I am not assuming the prophecy was the cause and what Judas did was the effect. In my opinion, when a prophesy is given, it does not imply that the given message is the cause. It is a message about the tidbit of knowledge of the future that is pertinent to the group receiving the message. With that in mind, if a true prophesy is given, then the future is set for that event to happen and the product of that future is set by the cumulative events at the time the prophesy is given. If anything, I think Satan plays a pivotal role in the fulfilling of the prophesies. .

The death of Jesus Christ was something Satan did not want because it would save mankind, and I think also forbade Satan from re-entering Heaven for any reasons. What better way to avert this plan than to address it under the guise of humanly concerns through Peter?

Then Luke goes on to explain that Satan entered Judas because I think if Satan learned that if he can't prevent the death, he still wanted to get his hands on the action because he detests the truth and prides in himself that much. This would be in accordance to today's assessment of Judas's lack of faith of Jesus Christ as the spiritual Messiah; Satan saw this weakness and misguided Judas into betraying Jesus, fulfilling the prophecies.
This is just my theory, of course.
edit on 26-12-2012 by DelayedChristmas because: (no reason given)
edit on 26-12-2012 by DelayedChristmas because: (no reason given)
edit on 26-12-2012 by DelayedChristmas because: (no reason given)



posted on Dec, 27 2012 @ 12:12 AM
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reply to post by DelayedChristmas
 


You forgot to add Christ's off the cuff statement that it would have been better for Judas had he never been born to the discussion. That's a great peek into the Lord's thoughts in this matter.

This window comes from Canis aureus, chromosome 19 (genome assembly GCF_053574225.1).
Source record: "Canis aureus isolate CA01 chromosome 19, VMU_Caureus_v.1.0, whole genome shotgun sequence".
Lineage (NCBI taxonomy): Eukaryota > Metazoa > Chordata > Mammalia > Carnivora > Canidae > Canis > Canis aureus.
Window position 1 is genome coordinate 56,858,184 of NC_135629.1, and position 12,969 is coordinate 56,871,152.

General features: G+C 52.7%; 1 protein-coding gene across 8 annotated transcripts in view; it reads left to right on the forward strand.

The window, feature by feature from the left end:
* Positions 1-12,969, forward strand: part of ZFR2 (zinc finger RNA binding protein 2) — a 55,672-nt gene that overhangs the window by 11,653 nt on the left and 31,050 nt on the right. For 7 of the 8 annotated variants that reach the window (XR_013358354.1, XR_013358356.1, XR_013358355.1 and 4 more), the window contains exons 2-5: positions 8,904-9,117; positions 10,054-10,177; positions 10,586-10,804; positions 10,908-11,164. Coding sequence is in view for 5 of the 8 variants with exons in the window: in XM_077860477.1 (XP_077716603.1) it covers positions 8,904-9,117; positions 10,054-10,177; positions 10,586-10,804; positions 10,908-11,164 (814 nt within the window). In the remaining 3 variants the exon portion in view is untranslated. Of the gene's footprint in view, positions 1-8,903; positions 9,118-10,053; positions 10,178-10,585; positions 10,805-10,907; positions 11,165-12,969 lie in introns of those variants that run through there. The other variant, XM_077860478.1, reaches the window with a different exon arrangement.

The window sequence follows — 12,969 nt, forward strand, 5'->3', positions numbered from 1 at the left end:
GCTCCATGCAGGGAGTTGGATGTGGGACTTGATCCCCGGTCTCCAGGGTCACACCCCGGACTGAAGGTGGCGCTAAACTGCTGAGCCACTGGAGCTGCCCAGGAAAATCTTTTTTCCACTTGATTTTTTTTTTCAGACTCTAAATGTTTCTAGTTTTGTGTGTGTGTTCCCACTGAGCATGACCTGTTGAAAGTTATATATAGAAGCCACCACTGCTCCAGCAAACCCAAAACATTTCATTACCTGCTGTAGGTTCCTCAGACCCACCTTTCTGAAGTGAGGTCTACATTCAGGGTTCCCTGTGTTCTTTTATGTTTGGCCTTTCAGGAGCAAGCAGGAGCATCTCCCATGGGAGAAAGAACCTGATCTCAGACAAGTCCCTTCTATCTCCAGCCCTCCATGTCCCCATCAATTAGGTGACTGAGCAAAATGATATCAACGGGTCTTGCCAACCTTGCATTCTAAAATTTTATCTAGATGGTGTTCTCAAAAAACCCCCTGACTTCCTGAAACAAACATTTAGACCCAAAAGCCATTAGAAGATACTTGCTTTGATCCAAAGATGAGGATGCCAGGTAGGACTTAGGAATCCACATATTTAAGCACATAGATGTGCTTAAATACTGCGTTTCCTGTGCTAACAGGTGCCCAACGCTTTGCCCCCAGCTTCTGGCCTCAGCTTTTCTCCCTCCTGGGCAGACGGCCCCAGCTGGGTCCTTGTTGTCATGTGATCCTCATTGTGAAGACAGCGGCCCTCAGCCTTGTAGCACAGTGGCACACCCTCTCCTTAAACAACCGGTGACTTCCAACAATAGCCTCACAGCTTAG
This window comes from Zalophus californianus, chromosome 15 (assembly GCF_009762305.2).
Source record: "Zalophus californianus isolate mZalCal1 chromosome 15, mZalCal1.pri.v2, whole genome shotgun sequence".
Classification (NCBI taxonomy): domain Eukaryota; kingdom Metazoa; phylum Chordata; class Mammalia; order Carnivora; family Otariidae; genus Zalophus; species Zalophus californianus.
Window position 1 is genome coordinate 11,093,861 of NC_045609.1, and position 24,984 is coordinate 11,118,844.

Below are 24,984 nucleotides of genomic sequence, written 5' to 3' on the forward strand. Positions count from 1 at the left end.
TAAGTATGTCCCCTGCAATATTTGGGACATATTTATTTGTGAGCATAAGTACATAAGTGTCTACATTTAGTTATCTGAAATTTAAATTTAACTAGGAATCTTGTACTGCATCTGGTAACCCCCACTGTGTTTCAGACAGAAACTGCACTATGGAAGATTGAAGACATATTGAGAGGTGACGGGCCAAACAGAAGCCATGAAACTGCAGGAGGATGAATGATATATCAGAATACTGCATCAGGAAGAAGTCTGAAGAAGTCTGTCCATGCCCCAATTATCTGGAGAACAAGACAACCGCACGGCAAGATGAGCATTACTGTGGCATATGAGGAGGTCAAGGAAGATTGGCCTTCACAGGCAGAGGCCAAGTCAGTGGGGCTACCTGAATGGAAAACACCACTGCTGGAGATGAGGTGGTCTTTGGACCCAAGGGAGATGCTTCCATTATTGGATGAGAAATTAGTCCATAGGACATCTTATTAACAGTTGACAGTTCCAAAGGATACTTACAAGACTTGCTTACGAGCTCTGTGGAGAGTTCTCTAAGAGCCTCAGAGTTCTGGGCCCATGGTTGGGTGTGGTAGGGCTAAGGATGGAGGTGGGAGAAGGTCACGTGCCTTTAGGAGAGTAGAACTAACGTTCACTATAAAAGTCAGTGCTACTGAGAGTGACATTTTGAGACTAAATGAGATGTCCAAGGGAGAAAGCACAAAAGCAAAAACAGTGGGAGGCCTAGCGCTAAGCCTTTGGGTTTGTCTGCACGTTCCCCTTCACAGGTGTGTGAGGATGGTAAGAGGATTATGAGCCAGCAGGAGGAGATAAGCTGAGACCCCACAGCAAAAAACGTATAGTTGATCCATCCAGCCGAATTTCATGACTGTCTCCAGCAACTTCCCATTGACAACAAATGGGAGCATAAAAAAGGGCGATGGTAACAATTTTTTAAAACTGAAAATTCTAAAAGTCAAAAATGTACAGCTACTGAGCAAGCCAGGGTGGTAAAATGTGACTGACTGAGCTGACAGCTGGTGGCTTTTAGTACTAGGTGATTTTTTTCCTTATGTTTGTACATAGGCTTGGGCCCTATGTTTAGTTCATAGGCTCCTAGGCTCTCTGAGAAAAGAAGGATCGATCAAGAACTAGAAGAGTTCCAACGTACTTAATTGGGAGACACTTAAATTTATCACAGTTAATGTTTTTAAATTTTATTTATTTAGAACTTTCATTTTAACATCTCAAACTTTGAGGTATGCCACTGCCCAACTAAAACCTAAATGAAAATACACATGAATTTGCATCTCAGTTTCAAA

posted on Dec, 27 2012 @ 12:16 AM
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Originally posted by micmerci
reply to post by kimish
 


What is it that leads you to believe that Judas did not understand what he was doing?


Because Judas didn't know/believe that Christ was the Lord. This is apparent in the Greek where he uses the term for "Lord" associated with honoring a good teacher. Much different than the terms used by Peter and Mary which showed they recognized Him as the Almighty in the flesh.



posted on Dec, 27 2012 @ 12:37 AM
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reply to post by DelayedChristmas
 


What do you think Christ would say? "No, Judas betrayed me so I don't love him" or "I forgive Judas and love him as myself?"



posted on Dec, 27 2012 @ 07:19 AM
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reply to post by SpiritofEnoch
 


You don't have to speculate. Jesus said it would have been better for Judas had he never been born.



posted on Dec, 27 2012 @ 08:11 AM
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Interesting discussion.

According to the NT story, Judas can be considered the true saviour of mankind, because it was his betrayal allowed the "sacrifice" to happen.

But that doesn't make sense, because Jesus did not need to be betrayed in the first place. Jesus escaped his persecutors a few times.